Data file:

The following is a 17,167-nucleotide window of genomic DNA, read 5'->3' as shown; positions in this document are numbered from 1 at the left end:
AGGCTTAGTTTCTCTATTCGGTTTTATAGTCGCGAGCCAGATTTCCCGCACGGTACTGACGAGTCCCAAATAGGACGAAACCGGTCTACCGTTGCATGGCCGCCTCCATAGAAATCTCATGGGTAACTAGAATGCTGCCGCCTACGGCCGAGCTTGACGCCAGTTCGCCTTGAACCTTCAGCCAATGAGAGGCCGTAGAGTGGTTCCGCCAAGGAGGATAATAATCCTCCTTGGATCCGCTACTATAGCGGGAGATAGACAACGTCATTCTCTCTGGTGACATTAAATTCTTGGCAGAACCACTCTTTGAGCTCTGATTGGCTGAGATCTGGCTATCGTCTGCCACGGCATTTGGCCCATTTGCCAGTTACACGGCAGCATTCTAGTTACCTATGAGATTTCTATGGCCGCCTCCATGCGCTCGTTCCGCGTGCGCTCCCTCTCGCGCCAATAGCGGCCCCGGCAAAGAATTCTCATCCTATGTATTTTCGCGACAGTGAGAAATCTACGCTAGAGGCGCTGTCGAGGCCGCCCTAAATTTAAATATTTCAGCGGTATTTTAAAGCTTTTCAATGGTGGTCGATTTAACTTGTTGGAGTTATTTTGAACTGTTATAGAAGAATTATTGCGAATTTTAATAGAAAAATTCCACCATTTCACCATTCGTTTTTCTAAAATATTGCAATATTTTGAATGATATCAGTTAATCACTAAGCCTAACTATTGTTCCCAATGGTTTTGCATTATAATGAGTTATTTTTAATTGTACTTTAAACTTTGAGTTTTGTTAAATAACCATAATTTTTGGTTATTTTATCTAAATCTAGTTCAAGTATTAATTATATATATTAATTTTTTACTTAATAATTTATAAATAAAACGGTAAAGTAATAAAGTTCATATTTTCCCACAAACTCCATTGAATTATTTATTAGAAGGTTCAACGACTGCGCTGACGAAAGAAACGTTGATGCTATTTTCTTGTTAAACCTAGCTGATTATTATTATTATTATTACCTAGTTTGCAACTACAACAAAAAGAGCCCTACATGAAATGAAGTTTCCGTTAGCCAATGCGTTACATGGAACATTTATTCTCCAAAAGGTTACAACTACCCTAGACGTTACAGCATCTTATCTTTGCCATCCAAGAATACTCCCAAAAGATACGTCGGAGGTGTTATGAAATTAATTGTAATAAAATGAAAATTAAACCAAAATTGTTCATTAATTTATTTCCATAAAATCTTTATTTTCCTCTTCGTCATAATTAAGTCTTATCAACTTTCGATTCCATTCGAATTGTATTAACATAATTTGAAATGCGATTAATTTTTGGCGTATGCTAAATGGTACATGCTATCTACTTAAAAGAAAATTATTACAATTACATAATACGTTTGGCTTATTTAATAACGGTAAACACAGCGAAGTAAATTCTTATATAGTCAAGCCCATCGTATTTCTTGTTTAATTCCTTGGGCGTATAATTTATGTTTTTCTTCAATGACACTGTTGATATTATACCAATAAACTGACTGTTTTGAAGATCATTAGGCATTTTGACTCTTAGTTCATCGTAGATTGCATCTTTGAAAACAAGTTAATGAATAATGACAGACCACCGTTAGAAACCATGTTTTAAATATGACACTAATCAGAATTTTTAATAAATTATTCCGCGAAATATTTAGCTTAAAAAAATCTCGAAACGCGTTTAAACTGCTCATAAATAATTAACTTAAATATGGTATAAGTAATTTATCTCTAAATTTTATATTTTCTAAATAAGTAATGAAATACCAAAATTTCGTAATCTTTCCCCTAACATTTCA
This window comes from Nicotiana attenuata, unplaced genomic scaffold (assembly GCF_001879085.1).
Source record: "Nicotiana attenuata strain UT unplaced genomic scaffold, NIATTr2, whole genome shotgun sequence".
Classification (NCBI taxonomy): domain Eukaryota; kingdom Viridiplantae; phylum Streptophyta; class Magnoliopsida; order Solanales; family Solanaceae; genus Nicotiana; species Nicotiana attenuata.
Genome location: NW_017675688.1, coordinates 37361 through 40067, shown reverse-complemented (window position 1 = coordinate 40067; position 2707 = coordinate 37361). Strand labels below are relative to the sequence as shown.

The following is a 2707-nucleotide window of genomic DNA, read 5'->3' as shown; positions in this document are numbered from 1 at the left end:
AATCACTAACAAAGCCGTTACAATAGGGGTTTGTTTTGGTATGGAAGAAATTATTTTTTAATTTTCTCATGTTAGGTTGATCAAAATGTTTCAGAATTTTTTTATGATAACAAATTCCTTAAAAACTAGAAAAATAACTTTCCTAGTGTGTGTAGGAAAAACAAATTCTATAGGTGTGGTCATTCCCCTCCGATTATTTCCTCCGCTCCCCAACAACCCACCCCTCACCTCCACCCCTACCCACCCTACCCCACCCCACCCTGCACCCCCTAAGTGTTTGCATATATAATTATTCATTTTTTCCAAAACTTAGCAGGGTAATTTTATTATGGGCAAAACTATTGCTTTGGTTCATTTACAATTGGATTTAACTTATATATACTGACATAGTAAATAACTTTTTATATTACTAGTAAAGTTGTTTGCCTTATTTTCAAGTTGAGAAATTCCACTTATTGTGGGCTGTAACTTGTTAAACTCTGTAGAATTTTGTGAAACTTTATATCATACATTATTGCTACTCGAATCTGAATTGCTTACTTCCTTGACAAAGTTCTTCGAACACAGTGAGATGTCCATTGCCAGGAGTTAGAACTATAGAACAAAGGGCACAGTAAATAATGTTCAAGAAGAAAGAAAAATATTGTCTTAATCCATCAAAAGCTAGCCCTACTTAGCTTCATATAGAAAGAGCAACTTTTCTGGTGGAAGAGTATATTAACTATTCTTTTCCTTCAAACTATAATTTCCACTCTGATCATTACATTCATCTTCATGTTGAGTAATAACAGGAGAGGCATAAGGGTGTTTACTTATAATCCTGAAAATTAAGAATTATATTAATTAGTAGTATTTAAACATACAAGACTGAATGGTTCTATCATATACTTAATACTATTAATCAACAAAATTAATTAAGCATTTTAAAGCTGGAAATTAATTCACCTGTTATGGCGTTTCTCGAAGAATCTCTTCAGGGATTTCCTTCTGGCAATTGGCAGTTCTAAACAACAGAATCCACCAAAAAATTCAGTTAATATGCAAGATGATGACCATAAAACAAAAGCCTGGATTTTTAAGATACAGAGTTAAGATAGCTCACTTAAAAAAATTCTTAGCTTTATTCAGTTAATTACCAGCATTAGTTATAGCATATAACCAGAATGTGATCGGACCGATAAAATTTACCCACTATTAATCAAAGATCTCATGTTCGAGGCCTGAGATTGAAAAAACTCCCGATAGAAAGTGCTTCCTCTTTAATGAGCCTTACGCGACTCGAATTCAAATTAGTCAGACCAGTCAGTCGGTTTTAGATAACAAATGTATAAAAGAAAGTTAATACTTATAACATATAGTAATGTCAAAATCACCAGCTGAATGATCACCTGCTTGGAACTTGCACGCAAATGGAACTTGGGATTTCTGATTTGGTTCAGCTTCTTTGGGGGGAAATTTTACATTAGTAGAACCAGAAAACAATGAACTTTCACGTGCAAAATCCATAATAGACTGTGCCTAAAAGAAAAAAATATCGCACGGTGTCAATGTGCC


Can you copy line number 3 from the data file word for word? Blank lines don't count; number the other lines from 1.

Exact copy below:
This window comes from Nicotiana attenuata, unplaced genomic scaffold (assembly GCF_001879085.1).